Tier 2: Site-Specific Numeric Screening
The second tier of the ASTM Standard requires comparing the results of environmental sampling at the target property or nearby sites with screening concentrations for vapor intrusion risk. In effect, Tier 2 screening is an expanded Tier 1 “plume test,” with the benefit of additional site-specific data. As with Tier 1 screening, if the site-specific data shows a plume that exceeds a risk-based screening concentration within a critical distance of the target property, a pVIC is presumed; if not, a pVIC is unlikely.
To assemble the additional data, Tier 2 screening may involve either or both of (i) non-invasive analysis of existing sampling data in prior Phase II environmental investigation reports or remediation status reports and (ii) invasive investigations, including direct environmental sampling to assess vapor intrusion risks. The invasive component may be considerably more difficult when off-site sampling is necessary based on the nature and extent of the contamination.
Inherent in Tier 2 screening (and in Tier 1 screening that yields sufficient data) is identification of applicable “risk-based concentrations” or “RBCs.” The ASTM Standard establishes an order of preference: first, “state generic RBCs” if available; then, either “federal generic RBCs” taken from EPA or another federal agency’s guidance, or “site-specific RBCs” developed by the environmental consultant. As mentioned at the outset, many states have published vapor intrusion guidance documents, which differ considerably. Because the ASTM Standard requires the environmental consultant to look to state RBCs first, Tier 2 screening may yield different conclusions about pVICs at identically situated properties located in different states.
Tier 3: Comprehensive Vapor Intrusion Assessment
Tier 3 assessment is intended to provide a full evaluation of any pVIC at the target property identified in Tier 1 or Tier 2 screening, with one of three outcomes: a confirmed VIC, no VIC, or a pVIC with “narrowed certainty” regarding its existence, but which is neither a confirmed VIC nor is ruled out by the assessment. In essence, a Tier 3 assessment is focused on proving the negative – i.e., that a suspected or presumed vapor intrusion condition does not exist.
The ASTM Standard describes several “alternative approaches for data collection” in a Tier 3 assessment including direct indoor air sampling or groundwater, soil gas, and/or sub-slab soil gas sampling accompanied by the use of a site-specific “conceptual site model” that allows extrapolation of indoor air impacts. The ASTM Standard states that a health risk assessment using indoor air sampling data can definitively eliminate a VIC from further consideration. In addition, a pVIC identified through Tier 1 or Tier 2 screening may only become a confirmed VIC if the assessment demonstrates “attribution” of elevated indoor air concentrations to a vapor intrusion pathway from subsurface contamination, rather than “background” levels and other indoor sources of contaminants, such as smoking or off-gassing consumer products.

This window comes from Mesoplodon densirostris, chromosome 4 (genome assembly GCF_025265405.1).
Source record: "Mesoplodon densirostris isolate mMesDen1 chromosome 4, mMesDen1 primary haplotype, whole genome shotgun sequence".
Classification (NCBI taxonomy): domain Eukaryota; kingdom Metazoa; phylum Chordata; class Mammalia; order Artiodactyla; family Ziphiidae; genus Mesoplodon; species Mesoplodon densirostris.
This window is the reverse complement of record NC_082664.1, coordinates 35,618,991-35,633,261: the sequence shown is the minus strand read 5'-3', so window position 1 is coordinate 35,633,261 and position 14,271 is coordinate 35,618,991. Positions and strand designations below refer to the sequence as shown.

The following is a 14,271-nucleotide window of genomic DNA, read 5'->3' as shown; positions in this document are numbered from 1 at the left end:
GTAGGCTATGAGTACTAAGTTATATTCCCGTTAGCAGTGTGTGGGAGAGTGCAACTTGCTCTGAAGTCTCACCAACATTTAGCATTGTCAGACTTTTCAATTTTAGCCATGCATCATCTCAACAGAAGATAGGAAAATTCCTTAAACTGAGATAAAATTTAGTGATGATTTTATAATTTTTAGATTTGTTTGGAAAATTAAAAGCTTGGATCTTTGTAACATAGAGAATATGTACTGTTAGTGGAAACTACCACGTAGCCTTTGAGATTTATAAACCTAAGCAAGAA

Tier 4: Mitigation
The ASTM Standard expressly states that “[s]election, design and implementation of appropriate mitigation is beyond the scope of this practice.” It also contemplates, however, that prospective purchasers or sellers of a property with a pVIC may elect to proceed directly to “pre-emptive mitigation measures” rather than undertaking a detailed evaluation to confirm the presence or absence of a VIC. Mitigation may be more economical than further investigation in some cases. Such an approach may be appropriate, for example, where no duty to report a release of hazardous substances to regulatory authorities has yet been triggered, and a mitigation system can be readily incorporated into the building design as part of a new construction project.
The ASTM Standard describes mitigation as falling into one of three categories: (i) institutional controls, such as deed restrictions; (ii) engineering controls, such as source removal or treatment, vapor barriers and venting, pressurization of buildings, or indoor air treatment; and (iii) “intrinsically safe building design” for new structures, such as well-ventilated underground or first-floor parking facilities or vapor barrier systems. The ASTM Standard lists some general advantages and disadvantages of these mitigation approaches based on relative cost, effectiveness, and appropriateness to particular site conditions.
Among the most important considerations to bear in mind are the limited purposes and scope of the ASTM Standard. It is intended primarily as a tool for prospective purchasers, investors, and lenders to supplement their Phase I evaluations with a conservative screening methodology for identifying potential vapor intrusion conditions. The ASTM Standard is not intended as a guide for complying with regulatory requirements for site investigations, so it does not prescribe a systematic methodology for quantifying or resolving an identified vapor intrusion concern. Likewise, it does not address the prospective seller’s interests, for example, in preserving the value of its property or managing any risks arising from the assessment process.